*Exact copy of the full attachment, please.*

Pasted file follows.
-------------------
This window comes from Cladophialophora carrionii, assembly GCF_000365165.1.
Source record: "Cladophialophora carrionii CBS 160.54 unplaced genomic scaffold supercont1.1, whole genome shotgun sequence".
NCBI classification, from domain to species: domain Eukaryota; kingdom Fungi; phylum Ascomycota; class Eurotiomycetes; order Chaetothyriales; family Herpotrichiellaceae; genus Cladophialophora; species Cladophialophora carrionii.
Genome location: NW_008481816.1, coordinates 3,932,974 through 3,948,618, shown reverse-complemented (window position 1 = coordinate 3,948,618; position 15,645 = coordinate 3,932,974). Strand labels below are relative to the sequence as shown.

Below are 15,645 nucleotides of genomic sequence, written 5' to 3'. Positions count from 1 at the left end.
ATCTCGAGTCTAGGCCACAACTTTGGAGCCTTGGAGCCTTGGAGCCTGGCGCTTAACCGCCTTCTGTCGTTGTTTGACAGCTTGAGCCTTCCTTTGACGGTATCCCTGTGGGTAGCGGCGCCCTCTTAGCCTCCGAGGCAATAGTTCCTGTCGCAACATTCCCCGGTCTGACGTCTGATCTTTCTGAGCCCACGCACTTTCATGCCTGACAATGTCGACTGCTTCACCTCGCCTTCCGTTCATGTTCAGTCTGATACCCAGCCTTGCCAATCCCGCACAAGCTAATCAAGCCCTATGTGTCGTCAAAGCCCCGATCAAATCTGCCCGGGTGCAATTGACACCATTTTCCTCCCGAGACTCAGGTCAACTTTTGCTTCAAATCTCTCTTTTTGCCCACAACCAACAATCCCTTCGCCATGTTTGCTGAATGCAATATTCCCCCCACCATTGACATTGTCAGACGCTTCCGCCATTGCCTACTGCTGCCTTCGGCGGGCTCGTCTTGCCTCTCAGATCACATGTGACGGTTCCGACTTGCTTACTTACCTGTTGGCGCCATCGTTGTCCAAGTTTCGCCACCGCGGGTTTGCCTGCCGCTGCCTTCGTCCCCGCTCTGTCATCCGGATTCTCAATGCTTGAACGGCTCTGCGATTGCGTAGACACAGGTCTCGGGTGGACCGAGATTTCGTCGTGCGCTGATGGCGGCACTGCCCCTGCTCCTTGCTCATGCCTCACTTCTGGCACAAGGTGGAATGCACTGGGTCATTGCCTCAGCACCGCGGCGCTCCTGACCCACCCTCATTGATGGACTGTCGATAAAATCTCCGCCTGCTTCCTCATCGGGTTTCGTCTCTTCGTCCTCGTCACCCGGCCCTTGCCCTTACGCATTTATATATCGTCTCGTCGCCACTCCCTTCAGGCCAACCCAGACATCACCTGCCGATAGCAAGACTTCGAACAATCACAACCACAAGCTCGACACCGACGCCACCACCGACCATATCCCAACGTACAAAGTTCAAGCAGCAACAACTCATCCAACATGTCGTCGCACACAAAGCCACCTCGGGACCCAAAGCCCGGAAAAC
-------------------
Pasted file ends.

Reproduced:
This window comes from Cladophialophora carrionii, assembly GCF_000365165.1.
Source record: "Cladophialophora carrionii CBS 160.54 unplaced genomic scaffold supercont1.1, whole genome shotgun sequence".
NCBI classification, from domain to species: domain Eukaryota; kingdom Fungi; phylum Ascomycota; class Eurotiomycetes; order Chaetothyriales; family Herpotrichiellaceae; genus Cladophialophora; species Cladophialophora carrionii.
Genome location: NW_008481816.1, coordinates 3,932,974 through 3,948,618, shown reverse-complemented (window position 1 = coordinate 3,948,618; position 15,645 = coordinate 3,932,974). Strand labels below are relative to the sequence as shown.

Below are 15,645 nucleotides of genomic sequence, written 5' to 3'. Positions count from 1 at the left end.
ATCTCGAGTCTAGGCCACAACTTTGGAGCCTTGGAGCCTTGGAGCCTGGCGCTTAACCGCCTTCTGTCGTTGTTTGACAGCTTGAGCCTTCCTTTGACGGTATCCCTGTGGGTAGCGGCGCCCTCTTAGCCTCCGAGGCAATAGTTCCTGTCGCAACATTCCCCGGTCTGACGTCTGATCTTTCTGAGCCCACGCACTTTCATGCCTGACAATGTCGACTGCTTCACCTCGCCTTCCGTTCATGTTCAGTCTGATACCCAGCCTTGCCAATCCCGCACAAGCTAATCAAGCCCTATGTGTCGTCAAAGCCCCGATCAAATCTGCCCGGGTGCAATTGACACCATTTTCCTCCCGAGACTCAGGTCAACTTTTGCTTCAAATCTCTCTTTTTGCCCACAACCAACAATCCCTTCGCCATGTTTGCTGAATGCAATATTCCCCCCACCATTGACATTGTCAGACGCTTCCGCCATTGCCTACTGCTGCCTTCGGCGGGCTCGTCTTGCCTCTCAGATCACATGTGACGGTTCCGACTTGCTTACTTACCTGTTGGCGCCATCGTTGTCCAAGTTTCGCCACCGCGGGTTTGCCTGCCGCTGCCTTCGTCCCCGCTCTGTCATCCGGATTCTCAATGCTTGAACGGCTCTGCGATTGCGTAGACACAGGTCTCGGGTGGACCGAGATTTCGTCGTGCGCTGATGGCGGCACTGCCCCTGCTCCTTGCTCATGCCTCACTTCTGGCACAAGGTGGAATGCACTGGGTCATTGCCTCAGCACCGCGGCGCTCCTGACCCACCCTCATTGATGGACTGTCGATAAAATCTCCGCCTGCTTCCTCATCGGGTTTCGTCTCTTCGTCCTCGTCACCCGGCCCTTGCCCTTACGCATTTATATATCGTCTCGTCGCCACTCCCTTCAGGCCAACCCAGACATCACCTGCCGATAGCAAGACTTCGAACAATCACAACCACAAGCTCGACACCGACGCCACCACCGACCATATCCCAACGTACAAAGTTCAAGCAGCAACAACTCATCCAACATGTCGTCGCACACAAAGCCACCTCGGGACCCAAAGCCCGGAAAAC